Over the last 18 months Honey Badges have supported 11 individual changemakers in a variety of causes, including providing education to children in Liberia, supporting refugee camps in Uganda and LGBTQ activist in Nigeria. The grants recipients are voted on by the Honey Badges community and are individuals who may often be excluded from more traditional charity or grant programs.  

Anderson believes that decentralized philanthropy is the future. “This peer-to-peer funding approach makes it more personal. Our grant recipients also become part of the Honey Badges community,” she explains. As an NFT holder you not only get to choose what project your funds support but you can also build meaningful relationships with these changemakers. 

The DAO has also been producing regular Impact Reports outlining the grants issued and showcasing the changemakers. “These reports came about because the DAO leadership team really wanted something they could share with their friends and family, to show the impact and the work we have been doing as a community,” explains Anderson. In a fast-paced world of Web3, these reports are important documentation of the impressive achievements of this dedicated group of individuals.  

The future of philanthropy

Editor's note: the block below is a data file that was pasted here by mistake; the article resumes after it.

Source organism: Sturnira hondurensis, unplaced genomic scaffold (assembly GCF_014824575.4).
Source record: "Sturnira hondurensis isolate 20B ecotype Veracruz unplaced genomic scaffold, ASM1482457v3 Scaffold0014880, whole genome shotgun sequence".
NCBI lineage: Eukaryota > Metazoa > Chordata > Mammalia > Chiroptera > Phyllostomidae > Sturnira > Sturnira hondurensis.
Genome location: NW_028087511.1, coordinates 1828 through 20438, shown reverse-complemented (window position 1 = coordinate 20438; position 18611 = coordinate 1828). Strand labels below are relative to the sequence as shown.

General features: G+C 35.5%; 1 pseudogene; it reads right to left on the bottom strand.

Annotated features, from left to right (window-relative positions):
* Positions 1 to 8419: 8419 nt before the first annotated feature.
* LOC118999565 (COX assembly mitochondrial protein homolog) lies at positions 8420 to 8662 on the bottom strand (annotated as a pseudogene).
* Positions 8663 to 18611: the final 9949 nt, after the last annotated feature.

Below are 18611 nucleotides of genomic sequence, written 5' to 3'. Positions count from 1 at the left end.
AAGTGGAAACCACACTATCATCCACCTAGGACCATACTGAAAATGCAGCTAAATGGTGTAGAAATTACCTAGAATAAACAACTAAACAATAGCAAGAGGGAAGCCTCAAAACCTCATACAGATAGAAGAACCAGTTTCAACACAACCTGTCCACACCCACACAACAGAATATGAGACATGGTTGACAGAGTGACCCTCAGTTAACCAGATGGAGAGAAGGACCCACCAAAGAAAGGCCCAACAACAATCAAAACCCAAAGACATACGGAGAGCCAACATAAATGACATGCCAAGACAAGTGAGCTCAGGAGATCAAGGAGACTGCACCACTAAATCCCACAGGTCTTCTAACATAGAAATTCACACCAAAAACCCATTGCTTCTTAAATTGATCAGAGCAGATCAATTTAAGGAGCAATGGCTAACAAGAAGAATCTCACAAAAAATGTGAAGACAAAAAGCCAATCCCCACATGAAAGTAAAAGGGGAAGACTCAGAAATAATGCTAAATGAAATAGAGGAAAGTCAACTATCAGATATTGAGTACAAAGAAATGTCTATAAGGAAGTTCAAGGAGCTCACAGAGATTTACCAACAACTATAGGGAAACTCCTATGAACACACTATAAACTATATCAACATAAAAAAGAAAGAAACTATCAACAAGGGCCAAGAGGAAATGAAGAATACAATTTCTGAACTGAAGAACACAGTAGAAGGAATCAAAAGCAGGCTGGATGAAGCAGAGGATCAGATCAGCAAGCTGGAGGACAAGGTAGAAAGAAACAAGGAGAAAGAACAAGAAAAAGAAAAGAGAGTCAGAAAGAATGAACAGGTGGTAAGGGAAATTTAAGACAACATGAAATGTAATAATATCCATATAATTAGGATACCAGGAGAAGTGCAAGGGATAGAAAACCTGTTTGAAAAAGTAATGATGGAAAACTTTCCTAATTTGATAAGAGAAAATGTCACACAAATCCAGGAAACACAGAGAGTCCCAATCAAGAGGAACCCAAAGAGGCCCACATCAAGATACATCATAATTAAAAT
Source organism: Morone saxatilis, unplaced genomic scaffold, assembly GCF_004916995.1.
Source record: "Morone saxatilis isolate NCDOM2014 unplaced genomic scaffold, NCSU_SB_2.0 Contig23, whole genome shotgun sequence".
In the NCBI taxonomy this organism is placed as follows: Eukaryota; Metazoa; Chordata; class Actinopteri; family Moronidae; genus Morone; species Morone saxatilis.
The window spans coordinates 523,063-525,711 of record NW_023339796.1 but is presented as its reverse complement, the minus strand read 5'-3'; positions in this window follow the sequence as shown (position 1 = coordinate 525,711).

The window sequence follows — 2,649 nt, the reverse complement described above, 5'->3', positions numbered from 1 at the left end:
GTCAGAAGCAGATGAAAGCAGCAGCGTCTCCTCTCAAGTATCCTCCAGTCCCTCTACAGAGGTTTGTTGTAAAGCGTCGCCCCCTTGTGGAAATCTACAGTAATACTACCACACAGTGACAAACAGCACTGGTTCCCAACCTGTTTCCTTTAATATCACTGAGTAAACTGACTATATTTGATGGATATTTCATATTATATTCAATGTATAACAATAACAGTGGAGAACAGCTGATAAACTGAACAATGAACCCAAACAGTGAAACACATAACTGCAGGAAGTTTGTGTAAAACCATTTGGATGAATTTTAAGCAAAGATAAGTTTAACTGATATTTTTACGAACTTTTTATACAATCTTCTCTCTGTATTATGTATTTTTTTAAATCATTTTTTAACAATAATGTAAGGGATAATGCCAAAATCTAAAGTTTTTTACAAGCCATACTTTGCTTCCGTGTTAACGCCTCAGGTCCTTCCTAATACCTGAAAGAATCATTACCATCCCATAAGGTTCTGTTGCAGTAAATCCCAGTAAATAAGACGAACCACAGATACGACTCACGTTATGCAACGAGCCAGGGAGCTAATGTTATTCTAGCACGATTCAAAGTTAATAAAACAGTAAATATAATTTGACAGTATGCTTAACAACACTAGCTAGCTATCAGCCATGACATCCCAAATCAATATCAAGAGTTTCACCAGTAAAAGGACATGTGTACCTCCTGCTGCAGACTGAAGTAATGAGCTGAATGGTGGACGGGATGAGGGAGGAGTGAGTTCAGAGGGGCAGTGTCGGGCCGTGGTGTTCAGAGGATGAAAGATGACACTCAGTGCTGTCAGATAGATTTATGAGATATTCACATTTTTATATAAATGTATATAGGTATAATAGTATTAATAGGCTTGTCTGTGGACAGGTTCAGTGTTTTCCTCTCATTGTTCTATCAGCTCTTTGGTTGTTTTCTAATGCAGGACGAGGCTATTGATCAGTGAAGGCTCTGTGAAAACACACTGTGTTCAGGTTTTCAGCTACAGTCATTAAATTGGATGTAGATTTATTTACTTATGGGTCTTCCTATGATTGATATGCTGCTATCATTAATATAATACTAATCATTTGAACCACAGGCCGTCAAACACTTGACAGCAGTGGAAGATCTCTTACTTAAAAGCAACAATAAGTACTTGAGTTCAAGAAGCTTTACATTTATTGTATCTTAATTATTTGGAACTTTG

Anderson unequivocally believes that this decentralized way of operating brings greater transparency along with more financial freedom and inclusivity for unbanked and underserved communities. She thinks this is game-changing in terms of impact.

But she is under no pretence: We are still a while away from this technology becoming truly integrated, she recognizes.

Honey Badges started off as an innovative alternative to fundraise for impact when the traditional sources of funding completely dried up during the pandemic years. Now we see people slowly trickling out of Web3, which leaves projects like the Honey Badges running mostly on fumes of enthusiasm of their core community.

“We were never a typical PFP project, we are a membership token first and foremost. Coming out of this crypto winter — if and when it ends — we want to remain relevant and continue being strategic in terms of the value we bring,” says Anderson.